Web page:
Daily Digital Pulse of China: Internet Speed & Mobile Payments
China’s Mobile Payments 707% Growth in 2013
The total transaction volume by Chinese independent mobile payments services reached 1219.74 billion yuan (roughly $200bn) in 2013, a 707% year on year increase, according to the latest report by online tracking and data analysis service iResearch. The independent payments that iResearch refers to are all payments services excluding those by conventional banks and China UnionPay, the bankcard association. And ‘payments’ include peer-to-peer money transfers. The major driver of the growth, however, isn’t mobile shopping anymore but online money transfer, credit card payoff and other mobile payment applications. Payments as a percentage through text messages decreased steeply in the past three years, from 92.5% in 2010 to 6.1% in 2013. 93.1% payments were through mobile payments apps or other services in this year. The share of near field payments declined from 2.6% one year ago to 0.8% — NFC, the only mainstream near field technology, isn’t widely adopted in China. But it is expected that other near field payment solutions like Alipay On-site, with QRcode and acoustic payment capability, will drive near field payments in 2014.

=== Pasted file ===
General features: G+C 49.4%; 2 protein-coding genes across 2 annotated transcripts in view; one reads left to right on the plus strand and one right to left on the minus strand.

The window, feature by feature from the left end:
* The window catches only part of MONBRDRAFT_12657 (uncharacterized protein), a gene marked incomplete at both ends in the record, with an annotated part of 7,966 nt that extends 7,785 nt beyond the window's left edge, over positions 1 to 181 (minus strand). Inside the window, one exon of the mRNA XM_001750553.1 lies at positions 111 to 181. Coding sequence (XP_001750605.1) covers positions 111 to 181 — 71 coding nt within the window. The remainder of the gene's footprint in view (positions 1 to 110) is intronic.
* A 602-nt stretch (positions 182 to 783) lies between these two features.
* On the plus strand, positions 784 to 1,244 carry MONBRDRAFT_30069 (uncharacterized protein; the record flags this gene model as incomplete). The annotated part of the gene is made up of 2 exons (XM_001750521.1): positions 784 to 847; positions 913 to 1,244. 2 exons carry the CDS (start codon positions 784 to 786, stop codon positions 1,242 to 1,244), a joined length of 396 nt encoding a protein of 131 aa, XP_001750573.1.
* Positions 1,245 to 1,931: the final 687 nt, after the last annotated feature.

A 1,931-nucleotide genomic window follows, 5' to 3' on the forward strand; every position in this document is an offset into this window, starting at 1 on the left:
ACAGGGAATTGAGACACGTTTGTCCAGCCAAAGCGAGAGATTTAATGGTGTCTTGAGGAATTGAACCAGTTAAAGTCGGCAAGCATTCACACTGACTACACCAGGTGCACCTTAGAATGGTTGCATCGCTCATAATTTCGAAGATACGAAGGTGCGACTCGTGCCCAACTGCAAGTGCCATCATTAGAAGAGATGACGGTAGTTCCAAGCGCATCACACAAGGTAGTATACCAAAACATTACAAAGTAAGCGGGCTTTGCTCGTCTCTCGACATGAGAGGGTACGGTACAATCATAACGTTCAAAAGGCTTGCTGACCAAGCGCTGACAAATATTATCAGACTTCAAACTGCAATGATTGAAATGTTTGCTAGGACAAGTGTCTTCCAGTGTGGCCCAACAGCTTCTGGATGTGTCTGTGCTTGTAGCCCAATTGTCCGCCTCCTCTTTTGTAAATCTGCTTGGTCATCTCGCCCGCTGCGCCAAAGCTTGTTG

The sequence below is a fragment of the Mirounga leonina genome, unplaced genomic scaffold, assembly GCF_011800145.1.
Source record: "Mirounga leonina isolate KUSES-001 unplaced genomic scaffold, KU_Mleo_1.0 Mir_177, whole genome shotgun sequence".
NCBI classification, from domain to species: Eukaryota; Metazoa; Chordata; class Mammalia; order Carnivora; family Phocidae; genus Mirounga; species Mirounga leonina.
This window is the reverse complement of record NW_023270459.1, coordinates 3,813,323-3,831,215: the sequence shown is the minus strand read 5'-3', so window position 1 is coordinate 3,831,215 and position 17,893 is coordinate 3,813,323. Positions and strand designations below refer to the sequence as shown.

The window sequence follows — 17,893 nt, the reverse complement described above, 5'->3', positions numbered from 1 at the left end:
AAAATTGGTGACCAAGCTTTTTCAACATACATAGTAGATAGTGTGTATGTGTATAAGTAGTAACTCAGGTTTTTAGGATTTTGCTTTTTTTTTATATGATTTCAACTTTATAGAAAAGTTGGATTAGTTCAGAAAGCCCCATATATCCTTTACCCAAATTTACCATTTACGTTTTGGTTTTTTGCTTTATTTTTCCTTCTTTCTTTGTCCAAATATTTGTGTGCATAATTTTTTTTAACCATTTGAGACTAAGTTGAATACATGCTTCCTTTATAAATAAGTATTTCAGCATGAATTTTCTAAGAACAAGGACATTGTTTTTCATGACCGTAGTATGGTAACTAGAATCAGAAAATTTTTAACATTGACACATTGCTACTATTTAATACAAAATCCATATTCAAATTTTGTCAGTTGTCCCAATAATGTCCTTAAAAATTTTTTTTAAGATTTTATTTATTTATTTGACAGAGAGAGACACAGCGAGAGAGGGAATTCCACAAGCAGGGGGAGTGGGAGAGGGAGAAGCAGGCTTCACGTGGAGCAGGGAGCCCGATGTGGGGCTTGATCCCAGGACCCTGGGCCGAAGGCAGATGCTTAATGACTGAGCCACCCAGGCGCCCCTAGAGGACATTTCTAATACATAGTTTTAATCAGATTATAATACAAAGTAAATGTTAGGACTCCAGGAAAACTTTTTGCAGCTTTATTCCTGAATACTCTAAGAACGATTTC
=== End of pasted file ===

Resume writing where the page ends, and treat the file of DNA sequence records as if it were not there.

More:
Source: Tech Node
Internet Speed in China Climbs 14% in 2013
China’s average peak Internet speed reached 737.4KB/S in 2013, up 14% as compared with the beginning of the same year, according to a broadband speed overview released by Xunlei. The peak internet speed for Hong Kong, Macau and Taiwan is still higher when compared with that for other regions in Chinese mainland. The connection speed of Shanghai and Beijing reached 1,190.3KB/s and 970.2KB/s, respectively. The development of broadband infrastructure is quite uneven, while peak Internet speed of Xining, a city in North West China, is half that of Shanghai. From regional perspective, there’s little difference between the Internet speed of the North and the South. However, the Internet speed for eastern, middle and western regions shows a descending trend. This trend is highly correlated with the economic development levels of these three areas. Big data download capacity is becoming the rigid demand of users. China’s average download per capital per time reached 113MB, with 16 provincial-level regions exceeded 100MB and five areas surpassed 200 MB. In order to accelerate broadband construction in China, the central government released the “Broadband China” strategic plan last August, targeting full broadband network coverage by 2020. China is also planning to construct seven backbone network nodes in addition to three existing ones in Beijing, Shanghai and Guangzhou.
Source: Tech Node